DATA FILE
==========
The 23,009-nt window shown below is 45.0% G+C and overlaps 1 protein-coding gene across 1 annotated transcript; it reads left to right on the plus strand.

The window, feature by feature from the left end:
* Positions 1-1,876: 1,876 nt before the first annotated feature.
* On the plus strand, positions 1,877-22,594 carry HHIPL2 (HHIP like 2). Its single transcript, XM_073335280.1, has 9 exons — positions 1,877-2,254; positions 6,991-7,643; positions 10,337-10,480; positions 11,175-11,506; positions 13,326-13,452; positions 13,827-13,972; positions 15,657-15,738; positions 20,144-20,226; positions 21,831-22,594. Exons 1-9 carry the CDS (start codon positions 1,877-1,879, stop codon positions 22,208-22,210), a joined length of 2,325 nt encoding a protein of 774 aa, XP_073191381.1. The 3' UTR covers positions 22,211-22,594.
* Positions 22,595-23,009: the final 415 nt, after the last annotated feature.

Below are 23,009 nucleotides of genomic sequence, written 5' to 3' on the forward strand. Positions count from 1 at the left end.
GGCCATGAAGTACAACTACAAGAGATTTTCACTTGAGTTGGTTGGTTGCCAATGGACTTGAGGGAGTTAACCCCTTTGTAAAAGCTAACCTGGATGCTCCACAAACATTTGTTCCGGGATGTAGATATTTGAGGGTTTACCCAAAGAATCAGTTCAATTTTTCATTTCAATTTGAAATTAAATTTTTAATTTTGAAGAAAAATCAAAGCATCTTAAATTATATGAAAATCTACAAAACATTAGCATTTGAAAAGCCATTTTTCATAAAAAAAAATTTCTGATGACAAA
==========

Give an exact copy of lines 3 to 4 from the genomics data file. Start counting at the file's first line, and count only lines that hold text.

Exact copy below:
* Positions 1-1,876: 1,876 nt before the first annotated feature.
* On the plus strand, positions 1,877-22,594 carry HHIPL2 (HHIP like 2). Its single transcript, XM_073335280.1, has 9 exons — positions 1,877-2,254; positions 6,991-7,643; positions 10,337-10,480; positions 11,175-11,506; positions 13,326-13,452; positions 13,827-13,972; positions 15,657-15,738; positions 20,144-20,226; positions 21,831-22,594. Exons 1-9 carry the CDS (start codon positions 1,877-1,879, stop codon positions 22,208-22,210), a joined length of 2,325 nt encoding a protein of 774 aa, XP_073191381.1. The 3' UTR covers positions 22,211-22,594.